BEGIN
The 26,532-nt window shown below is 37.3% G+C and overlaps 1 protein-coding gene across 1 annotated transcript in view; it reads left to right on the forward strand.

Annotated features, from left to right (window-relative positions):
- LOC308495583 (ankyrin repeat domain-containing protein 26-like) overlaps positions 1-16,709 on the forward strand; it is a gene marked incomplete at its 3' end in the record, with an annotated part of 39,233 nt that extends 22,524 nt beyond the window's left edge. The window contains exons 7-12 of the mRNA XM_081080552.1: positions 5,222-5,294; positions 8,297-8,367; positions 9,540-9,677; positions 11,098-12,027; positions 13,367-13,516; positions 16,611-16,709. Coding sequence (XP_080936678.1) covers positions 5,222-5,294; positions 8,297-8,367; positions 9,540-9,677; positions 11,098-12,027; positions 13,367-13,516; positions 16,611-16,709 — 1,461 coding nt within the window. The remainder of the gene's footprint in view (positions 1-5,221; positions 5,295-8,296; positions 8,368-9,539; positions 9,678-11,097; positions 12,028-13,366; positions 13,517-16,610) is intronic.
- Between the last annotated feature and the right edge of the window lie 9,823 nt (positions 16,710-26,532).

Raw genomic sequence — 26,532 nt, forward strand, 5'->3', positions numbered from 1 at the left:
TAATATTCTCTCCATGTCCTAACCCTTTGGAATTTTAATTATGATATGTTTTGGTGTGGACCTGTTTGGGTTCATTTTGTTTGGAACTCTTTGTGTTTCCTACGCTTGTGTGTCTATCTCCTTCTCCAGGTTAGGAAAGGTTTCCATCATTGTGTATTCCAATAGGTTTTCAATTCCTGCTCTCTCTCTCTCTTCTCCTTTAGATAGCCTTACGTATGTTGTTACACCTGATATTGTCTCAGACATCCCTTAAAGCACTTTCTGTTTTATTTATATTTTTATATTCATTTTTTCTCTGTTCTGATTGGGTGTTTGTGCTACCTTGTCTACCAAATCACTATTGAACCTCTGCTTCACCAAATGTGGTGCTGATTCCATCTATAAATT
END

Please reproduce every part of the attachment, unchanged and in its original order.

The 26,532-nt window shown below is 37.3% G+C and overlaps 1 protein-coding gene across 1 annotated transcript in view; it reads left to right on the forward strand.

Annotated features, from left to right (window-relative positions):
- LOC308495583 (ankyrin repeat domain-containing protein 26-like) overlaps positions 1-16,709 on the forward strand; it is a gene marked incomplete at its 3' end in the record, with an annotated part of 39,233 nt that extends 22,524 nt beyond the window's left edge. The window contains exons 7-12 of the mRNA XM_081080552.1: positions 5,222-5,294; positions 8,297-8,367; positions 9,540-9,677; positions 11,098-12,027; positions 13,367-13,516; positions 16,611-16,709. Coding sequence (XP_080936678.1) covers positions 5,222-5,294; positions 8,297-8,367; positions 9,540-9,677; positions 11,098-12,027; positions 13,367-13,516; positions 16,611-16,709 — 1,461 coding nt within the window. The remainder of the gene's footprint in view (positions 1-5,221; positions 5,295-8,296; positions 8,368-9,539; positions 9,678-11,097; positions 12,028-13,366; positions 13,517-16,610) is intronic.
- Between the last annotated feature and the right edge of the window lie 9,823 nt (positions 16,710-26,532).

Raw genomic sequence — 26,532 nt, forward strand, 5'->3', positions numbered from 1 at the left:
TAATATTCTCTCCATGTCCTAACCCTTTGGAATTTTAATTATGATATGTTTTGGTGTGGACCTGTTTGGGTTCATTTTGTTTGGAACTCTTTGTGTTTCCTACGCTTGTGTGTCTATCTCCTTCTCCAGGTTAGGAAAGGTTTCCATCATTGTGTATTCCAATAGGTTTTCAATTCCTGCTCTCTCTCTCTCTTCTCCTTTAGATAGCCTTACGTATGTTGTTACACCTGATATTGTCTCAGACATCCCTTAAAGCACTTTCTGTTTTATTTATATTTTTATATTCATTTTTTCTCTGTTCTGATTGGGTGTTTGTGCTACCTTGTCTACCAAATCACTATTGAACCTCTGCTTCACCAAATGTGGTGCTGATTCCATCTATAAATT